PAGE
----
In dog and pet training, when it comes to setting your pet up for training success, ‘proofing’ behaviors you have trained is a very important step. Proofing is quite simply practicing behaviors in a variety of situations with varying levels of distraction.
Skipping this step is why you may have a dog who sits and stays in your living room, but won’t pay any attention to your cue when on a sidewalk or in a park. He has not learned to generalize what you taught him to diverse environments where there are competing reinforcers all around.
So, how do you ‘proof’ a behavior? (I will use sit as my example, with the assumption that you have already taught your dog to sit in a quiet environment with minimal distractions.)
Here is one way of beginning this process in a new environment, but not an over-the-top arousing environment: With a fistful of really great treats, take your dog outside where there are not other dogs around and or other highly arousing stimulus (like deer). Allow your dog to check out the environment and only when he begins to satiate on checkout out the environment and checks back in with you do you ask him to sit. Practice his sits about 10 to 20 times and then stop and go on to another activity. Then, later on – either later that day or the next – practice it again and notice if the amount of time it takes before he can focus on you shortens. With continued success, you can try new locations. Always only asking for the ‘sit’ when YOU know you can reliably predict your dog can focus well enough to achieve success.
Some other strategies for setting your dog up for success:
Increase the rate of reinforcement and the value of the reinforcement (think freeze dried liver or chicken or a tug toy) while temporarily lowering other criteria as you increase distractions. If you had built up to asking your dog to sit from 5 feet away in your living room, then you’ll want to start by standing or kneeling close to him outside, giving him many more treats in a short period of time.
In the beginning, keep the stimulus (like a group of people or person walking another dog) far enough away that your dog can continue to focus on you. Only increase the proximity between you and the stimulus when your dog is giving you feedback that he can still focus. That feedback is his ability to do the behavior you are asking of him and his interest in the food or other reinforcer. Always start where you know your dog can succeed; and if he cannot, then take that as your feedback that you need to get further away (and/or lower your criteria and/or have higher value reinforcers).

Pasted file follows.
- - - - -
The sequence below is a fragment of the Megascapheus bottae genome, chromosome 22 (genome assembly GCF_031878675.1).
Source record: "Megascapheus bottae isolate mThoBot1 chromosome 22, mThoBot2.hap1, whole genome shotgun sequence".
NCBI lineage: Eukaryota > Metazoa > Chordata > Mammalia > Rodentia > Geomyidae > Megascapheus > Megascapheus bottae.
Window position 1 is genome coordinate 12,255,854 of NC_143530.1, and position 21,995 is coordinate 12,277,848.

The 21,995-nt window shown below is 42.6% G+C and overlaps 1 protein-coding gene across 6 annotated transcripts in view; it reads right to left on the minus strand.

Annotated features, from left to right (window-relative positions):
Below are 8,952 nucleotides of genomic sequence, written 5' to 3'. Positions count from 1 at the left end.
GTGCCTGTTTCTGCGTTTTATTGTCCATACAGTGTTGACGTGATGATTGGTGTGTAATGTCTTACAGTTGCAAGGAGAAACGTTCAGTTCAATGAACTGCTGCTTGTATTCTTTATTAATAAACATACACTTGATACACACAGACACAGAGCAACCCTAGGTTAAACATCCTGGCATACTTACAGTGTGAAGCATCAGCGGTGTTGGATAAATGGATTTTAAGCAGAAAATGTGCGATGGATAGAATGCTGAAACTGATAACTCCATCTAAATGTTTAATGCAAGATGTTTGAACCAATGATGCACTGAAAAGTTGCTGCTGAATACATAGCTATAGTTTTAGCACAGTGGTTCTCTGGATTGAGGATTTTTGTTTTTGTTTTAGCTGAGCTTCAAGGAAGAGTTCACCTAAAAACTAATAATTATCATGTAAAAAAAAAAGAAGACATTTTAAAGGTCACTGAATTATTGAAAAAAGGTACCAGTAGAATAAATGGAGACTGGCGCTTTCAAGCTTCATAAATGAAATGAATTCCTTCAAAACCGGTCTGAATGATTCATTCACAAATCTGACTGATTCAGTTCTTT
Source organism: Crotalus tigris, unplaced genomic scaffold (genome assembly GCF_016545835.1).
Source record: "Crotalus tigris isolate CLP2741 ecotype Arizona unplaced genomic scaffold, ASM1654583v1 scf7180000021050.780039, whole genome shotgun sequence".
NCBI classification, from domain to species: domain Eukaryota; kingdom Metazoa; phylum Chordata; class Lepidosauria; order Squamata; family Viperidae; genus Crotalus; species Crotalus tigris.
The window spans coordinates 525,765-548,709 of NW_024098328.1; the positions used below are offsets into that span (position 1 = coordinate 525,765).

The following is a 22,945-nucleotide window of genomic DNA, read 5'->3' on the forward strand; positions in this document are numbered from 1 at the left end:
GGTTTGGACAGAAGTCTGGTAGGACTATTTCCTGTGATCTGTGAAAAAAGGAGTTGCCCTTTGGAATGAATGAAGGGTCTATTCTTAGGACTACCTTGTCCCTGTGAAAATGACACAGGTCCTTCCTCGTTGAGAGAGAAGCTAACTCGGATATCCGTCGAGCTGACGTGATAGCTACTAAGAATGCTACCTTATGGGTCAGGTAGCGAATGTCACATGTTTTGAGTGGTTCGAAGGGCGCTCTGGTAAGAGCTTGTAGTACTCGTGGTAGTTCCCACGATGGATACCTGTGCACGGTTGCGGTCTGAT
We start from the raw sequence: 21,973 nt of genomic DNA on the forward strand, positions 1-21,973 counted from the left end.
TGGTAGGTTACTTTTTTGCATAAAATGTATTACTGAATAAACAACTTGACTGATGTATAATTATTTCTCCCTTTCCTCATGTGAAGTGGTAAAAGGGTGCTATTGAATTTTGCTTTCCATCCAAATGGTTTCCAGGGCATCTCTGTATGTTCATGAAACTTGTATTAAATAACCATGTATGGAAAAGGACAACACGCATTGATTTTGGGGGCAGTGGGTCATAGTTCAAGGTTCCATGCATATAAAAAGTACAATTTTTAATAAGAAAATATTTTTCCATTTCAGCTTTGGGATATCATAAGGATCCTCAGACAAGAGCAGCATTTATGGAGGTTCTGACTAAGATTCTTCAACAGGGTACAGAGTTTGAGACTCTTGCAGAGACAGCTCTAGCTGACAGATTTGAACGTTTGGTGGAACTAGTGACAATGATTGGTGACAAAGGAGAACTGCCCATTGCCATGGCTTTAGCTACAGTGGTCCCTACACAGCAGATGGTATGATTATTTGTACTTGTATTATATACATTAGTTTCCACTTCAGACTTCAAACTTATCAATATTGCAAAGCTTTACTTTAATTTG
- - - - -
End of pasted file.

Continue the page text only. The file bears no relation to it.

Once your dog is able to generalize a few behaviors through proofing, you’ll find that all subsequently taught behaviors tend to generalize more rapidly.
What training criteria are great to proof?
Duration. Will your dog stay seated until you offer him the release cue to do something else?
Distance from you. Does your dog sit when you ask him at only a foot away or also from 10 feet away?
Distractions. Does your dog sit in the back yard as well as a park?
Criteria. What do you want the end behavior to look like? Is that what it looks like?
Latency. Latency is the time between when you offer the cue and when the dog offers the behavior. Does your dog sit immediately when you ask?
Stimulus control. Does the dog sit every time you offer him the cue? And does he wait until you cue him to do the behavior?
Remember, learning will come much more quickly when the teacher gives a lesson plan filled with fun!
Can I be of further help to you and your pet? Please contact me!